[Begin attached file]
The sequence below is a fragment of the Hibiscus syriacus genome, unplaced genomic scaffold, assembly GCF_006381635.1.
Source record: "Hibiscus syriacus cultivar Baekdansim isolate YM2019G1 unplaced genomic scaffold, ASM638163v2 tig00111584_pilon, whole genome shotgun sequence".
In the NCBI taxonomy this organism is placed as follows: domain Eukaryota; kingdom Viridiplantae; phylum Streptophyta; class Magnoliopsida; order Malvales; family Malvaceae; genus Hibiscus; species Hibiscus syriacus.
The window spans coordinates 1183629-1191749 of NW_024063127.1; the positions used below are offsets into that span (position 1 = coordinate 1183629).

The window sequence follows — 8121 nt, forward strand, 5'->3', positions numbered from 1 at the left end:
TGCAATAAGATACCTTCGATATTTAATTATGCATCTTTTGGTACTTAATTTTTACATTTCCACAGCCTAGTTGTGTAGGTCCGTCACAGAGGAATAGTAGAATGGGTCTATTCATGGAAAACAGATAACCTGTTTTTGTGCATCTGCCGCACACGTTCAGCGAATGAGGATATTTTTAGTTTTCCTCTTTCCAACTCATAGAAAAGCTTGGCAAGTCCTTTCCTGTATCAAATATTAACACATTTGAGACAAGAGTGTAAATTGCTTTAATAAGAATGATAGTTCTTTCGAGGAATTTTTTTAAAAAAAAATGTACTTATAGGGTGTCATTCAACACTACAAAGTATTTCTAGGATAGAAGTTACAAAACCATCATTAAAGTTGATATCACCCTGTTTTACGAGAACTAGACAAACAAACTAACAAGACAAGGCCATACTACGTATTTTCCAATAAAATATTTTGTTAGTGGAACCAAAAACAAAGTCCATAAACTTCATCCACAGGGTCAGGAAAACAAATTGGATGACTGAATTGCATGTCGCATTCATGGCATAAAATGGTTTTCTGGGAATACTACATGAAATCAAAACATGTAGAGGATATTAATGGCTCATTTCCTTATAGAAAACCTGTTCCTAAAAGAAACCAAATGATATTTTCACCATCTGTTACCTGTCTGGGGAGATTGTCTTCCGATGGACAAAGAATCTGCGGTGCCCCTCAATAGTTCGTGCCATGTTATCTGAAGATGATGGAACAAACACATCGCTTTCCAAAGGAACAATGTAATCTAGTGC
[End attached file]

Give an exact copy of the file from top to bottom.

The sequence below is a fragment of the Hibiscus syriacus genome, unplaced genomic scaffold, assembly GCF_006381635.1.
Source record: "Hibiscus syriacus cultivar Baekdansim isolate YM2019G1 unplaced genomic scaffold, ASM638163v2 tig00111584_pilon, whole genome shotgun sequence".
In the NCBI taxonomy this organism is placed as follows: domain Eukaryota; kingdom Viridiplantae; phylum Streptophyta; class Magnoliopsida; order Malvales; family Malvaceae; genus Hibiscus; species Hibiscus syriacus.
The window spans coordinates 1183629-1191749 of NW_024063127.1; the positions used below are offsets into that span (position 1 = coordinate 1183629).

The window sequence follows — 8121 nt, forward strand, 5'->3', positions numbered from 1 at the left end:
TGCAATAAGATACCTTCGATATTTAATTATGCATCTTTTGGTACTTAATTTTTACATTTCCACAGCCTAGTTGTGTAGGTCCGTCACAGAGGAATAGTAGAATGGGTCTATTCATGGAAAACAGATAACCTGTTTTTGTGCATCTGCCGCACACGTTCAGCGAATGAGGATATTTTTAGTTTTCCTCTTTCCAACTCATAGAAAAGCTTGGCAAGTCCTTTCCTGTATCAAATATTAACACATTTGAGACAAGAGTGTAAATTGCTTTAATAAGAATGATAGTTCTTTCGAGGAATTTTTTTAAAAAAAAATGTACTTATAGGGTGTCATTCAACACTACAAAGTATTTCTAGGATAGAAGTTACAAAACCATCATTAAAGTTGATATCACCCTGTTTTACGAGAACTAGACAAACAAACTAACAAGACAAGGCCATACTACGTATTTTCCAATAAAATATTTTGTTAGTGGAACCAAAAACAAAGTCCATAAACTTCATCCACAGGGTCAGGAAAACAAATTGGATGACTGAATTGCATGTCGCATTCATGGCATAAAATGGTTTTCTGGGAATACTACATGAAATCAAAACATGTAGAGGATATTAATGGCTCATTTCCTTATAGAAAACCTGTTCCTAAAAGAAACCAAATGATATTTTCACCATCTGTTACCTGTCTGGGGAGATTGTCTTCCGATGGACAAAGAATCTGCGGTGCCCCTCAATAGTTCGTGCCATGTTATCTGAAGATGATGGAACAAACACATCGCTTTCCAAAGGAACAATGTAATCTAGTGC